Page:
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American Classics

By Daisy Fried

onefishtwo_sm.gif
New Fish
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Cat in Hat
Despite the fact that he was a leftie (cf. various Marxist analyses of Horton Hears a Who), I’m hating Dr. Seuss more and more each day, even as Maisie likes him more and more. All those damned monosyllables. But I’ve discovered that, while Jim is reading One Fish, Two Fish, Red Fish, Blue Fish to Maisie out loud, it is possible to read certain adult poems to myself in the same room without being too distracted. One is Allen Ginsberg’s “America,” his best poem, one of the best poems of the last century, and now officially awarded Honorary Mommypoem status.
“Bump, Bump, Bump, Did you ever ride a Wump?” Jim will read.
And I’ll be reading (to myself): “Go fuck yourself with your atom bomb”
“We have a Wump with just one hump.”
“I don’t feel good don’t bother me”
“My hat is old. My teeth are gold. I have a bird I like to hold.”
“America I feel sentimental about the Wobblies.”
“The moon was out and we saw some sheep…”
“America when will you be angelic?”
“We saw some sheep take a walk in their sleep”
“When will you take off your clothes?”
“I like to box. How I like to box. So, every day, I box a Gox.”
“America Sacco & Vanzetti must not die.”
“Today was good. Today was fun. Tomorrow is another one.”
“America I’m putting my queer shoulder to the wheel.”

Comments (6)

  • On April 21, 2008 at 12:15 pm Sina Queyras wrote:

    Hi Daisy,
    You might want to investigate Dennis Lee. Alligator PIe is a must have for the under five set, but for we who love to be astonished his two latest, Un and Yes/No, investigate the very conflation you get at above. Here’s a sampling:
    Lullabye wept as asia
    buckled,
    rockabye einstein and all.
    One for indigenous,
    two for goodbye,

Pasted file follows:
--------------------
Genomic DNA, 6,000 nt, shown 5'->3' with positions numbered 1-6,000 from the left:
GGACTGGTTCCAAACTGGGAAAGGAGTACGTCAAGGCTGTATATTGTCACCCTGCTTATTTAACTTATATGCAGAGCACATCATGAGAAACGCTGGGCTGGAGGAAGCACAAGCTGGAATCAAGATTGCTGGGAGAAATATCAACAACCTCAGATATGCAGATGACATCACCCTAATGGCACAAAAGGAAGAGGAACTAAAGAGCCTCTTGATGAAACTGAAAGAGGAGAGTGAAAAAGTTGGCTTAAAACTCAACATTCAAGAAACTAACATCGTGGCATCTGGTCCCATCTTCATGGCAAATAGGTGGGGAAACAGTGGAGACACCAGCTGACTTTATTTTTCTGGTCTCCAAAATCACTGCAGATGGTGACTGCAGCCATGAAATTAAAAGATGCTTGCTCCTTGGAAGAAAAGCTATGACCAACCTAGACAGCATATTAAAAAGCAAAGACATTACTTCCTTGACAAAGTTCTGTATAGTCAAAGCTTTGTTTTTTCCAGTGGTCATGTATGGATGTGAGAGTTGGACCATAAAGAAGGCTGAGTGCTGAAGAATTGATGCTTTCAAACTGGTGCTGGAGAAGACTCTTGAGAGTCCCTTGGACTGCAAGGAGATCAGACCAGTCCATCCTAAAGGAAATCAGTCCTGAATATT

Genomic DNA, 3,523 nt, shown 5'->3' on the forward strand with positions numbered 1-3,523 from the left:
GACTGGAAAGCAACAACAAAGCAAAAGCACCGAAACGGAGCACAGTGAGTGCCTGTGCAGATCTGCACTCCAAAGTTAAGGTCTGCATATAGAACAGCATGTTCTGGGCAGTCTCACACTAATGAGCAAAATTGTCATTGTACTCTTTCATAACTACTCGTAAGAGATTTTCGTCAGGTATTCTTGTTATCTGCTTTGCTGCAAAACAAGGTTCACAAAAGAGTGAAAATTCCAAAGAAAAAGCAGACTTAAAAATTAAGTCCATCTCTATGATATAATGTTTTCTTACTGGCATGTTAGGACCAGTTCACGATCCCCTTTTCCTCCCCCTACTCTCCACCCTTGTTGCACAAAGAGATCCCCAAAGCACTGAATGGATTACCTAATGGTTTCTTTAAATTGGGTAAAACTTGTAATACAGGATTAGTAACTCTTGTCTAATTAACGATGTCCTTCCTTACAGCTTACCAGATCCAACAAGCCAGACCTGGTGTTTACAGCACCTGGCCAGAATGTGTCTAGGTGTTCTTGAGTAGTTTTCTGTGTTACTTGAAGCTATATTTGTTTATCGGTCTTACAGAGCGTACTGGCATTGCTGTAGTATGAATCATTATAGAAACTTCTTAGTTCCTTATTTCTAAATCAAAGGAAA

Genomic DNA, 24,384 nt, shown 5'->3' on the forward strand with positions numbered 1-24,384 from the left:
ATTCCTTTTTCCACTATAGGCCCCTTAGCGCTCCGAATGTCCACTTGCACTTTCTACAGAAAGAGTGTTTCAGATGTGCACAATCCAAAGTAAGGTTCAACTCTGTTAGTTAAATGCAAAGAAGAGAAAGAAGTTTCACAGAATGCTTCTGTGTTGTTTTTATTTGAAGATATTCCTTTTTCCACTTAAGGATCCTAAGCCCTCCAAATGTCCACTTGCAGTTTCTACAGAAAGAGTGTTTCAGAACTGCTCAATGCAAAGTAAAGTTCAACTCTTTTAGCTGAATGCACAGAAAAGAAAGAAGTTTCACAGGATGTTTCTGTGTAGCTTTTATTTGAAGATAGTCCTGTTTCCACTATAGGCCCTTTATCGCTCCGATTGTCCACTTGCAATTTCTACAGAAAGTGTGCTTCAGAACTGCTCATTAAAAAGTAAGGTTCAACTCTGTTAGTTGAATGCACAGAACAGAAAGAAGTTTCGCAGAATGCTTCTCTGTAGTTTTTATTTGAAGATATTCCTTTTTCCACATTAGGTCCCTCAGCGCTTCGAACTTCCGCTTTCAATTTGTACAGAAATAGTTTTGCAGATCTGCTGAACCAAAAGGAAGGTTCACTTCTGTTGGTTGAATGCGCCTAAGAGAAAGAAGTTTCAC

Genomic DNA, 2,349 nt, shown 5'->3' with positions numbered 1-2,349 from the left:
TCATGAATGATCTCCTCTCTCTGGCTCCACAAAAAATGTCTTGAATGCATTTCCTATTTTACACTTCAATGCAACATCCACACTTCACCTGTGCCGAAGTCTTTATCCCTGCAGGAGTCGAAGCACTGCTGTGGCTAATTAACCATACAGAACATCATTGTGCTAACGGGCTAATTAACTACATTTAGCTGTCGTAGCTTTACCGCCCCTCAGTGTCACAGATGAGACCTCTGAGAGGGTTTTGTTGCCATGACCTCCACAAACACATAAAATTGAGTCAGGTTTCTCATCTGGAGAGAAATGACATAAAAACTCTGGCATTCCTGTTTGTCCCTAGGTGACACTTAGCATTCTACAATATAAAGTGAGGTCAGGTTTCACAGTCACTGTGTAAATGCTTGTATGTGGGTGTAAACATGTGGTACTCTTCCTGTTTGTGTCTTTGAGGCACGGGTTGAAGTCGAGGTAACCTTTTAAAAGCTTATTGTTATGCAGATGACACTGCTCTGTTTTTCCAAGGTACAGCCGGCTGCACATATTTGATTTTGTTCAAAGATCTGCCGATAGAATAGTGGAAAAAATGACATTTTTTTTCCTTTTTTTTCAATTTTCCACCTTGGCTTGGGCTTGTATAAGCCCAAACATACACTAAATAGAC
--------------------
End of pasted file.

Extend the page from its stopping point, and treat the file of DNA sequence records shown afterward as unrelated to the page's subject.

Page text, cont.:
adam and eve and dodo.
    Fly away mecca,
    fly away rome,
    lullabye wept in the lonely.
    Once the iguanodon,
    once the U.N.,
    hush little orbiting gone.

  • On April 21, 2008 at 12:59 pm John Blackard wrote:

    Well then, Daisy, you will love any of Arnold Lobel’s Frog and Toad books read together with Philip Schultz’s new book, Failure.
    The joie de vivre of Lobel mingling with the schadenfreunde of Schultz…
    John Blackard
    http://www.johnablackard.com

  • On April 21, 2008 at 3:01 pm Angela G. wrote:

    Never thought of mixing a little Seussian sutra with some Ginsbergian green eggs & ham, Daisy, but what a great juxtaposition!
    “Would you like it in a box? Would you like it with a fox?”
    “I walked on the banks of the tincan banana dock … to look at the sunset over the box house hills…”
    “Not in a box. Not with a fox. Not in a house. Not with a mouse. ”
    “You were never no locomotive, Sunflower, you were a sunflower! And you Locomotive, you are a locomotive, forget me not!”

  • On April 21, 2008 at 6:59 pm Steve wrote:

    I’m not sure you’re being fair to Theodore Seuss Geisel here. Yes, One Fish Two Fish drove Jessie up a tree fast, and me up a tree rather slowly, before our little guy got tired of it, but Fox in Socks is (among other things) an exploration of the way that sound can dominate meaning, signifiers dominate signifieds, all the way down the chain of discourse… or, if you like, an inquiry into the origins of poetic language. I am not entirely kidding.

  • On April 24, 2008 at 5:29 pm Troy Camplin, Ph.D. wrote:

    I’ve been reading Dr. Seuss to my daughter since she turned 1 (she’s now almost 17 months old) and she loves it. SHe’ll sit and make me read a dozen books. Even though I have read “Marvin K. Mooney” every day for 3 months now, I’m still loving it. I suppose I do for a few reasons. 1) The rhythms pattern well onto the brain’s rhythms, which 2) Will make it easier for my daughter to learn to read. I also love that she loves it. Rhythmic poetry is a lovely thing — it’s also a redundancy, since there is no poetry without some sort of rhythm (otherwise it’s just prose — I’ve read prose with line breaks, which is still prose, no matter how you break it up). Monosyllables are fine — first words for the baby.

  • On August 28, 2008 at 11:27 am Linda Campbell Franklin wrote:

    Hello Daisy, Today (august 28) I read your letter in the July 13 NYT Book Review, and searched for you on the web. I’ve never been moved to do so before, but your letter was so good — in part because of the “work as a whole is a great city” about O’Hara. I like putting small and large things together. I especially enjoyed this post with the conjoined Seuss & Ginsberg lines. Very effective. I’ve been experimenting on my gobbledeGoogle.blogspot blog with found lines. I’m not sure this is a very original thing, but it sure is fun. And it’s not without value as an exercise for writers.


Posted in Uncategorized on Monday, April 21st, 2008 by Daisy Fried.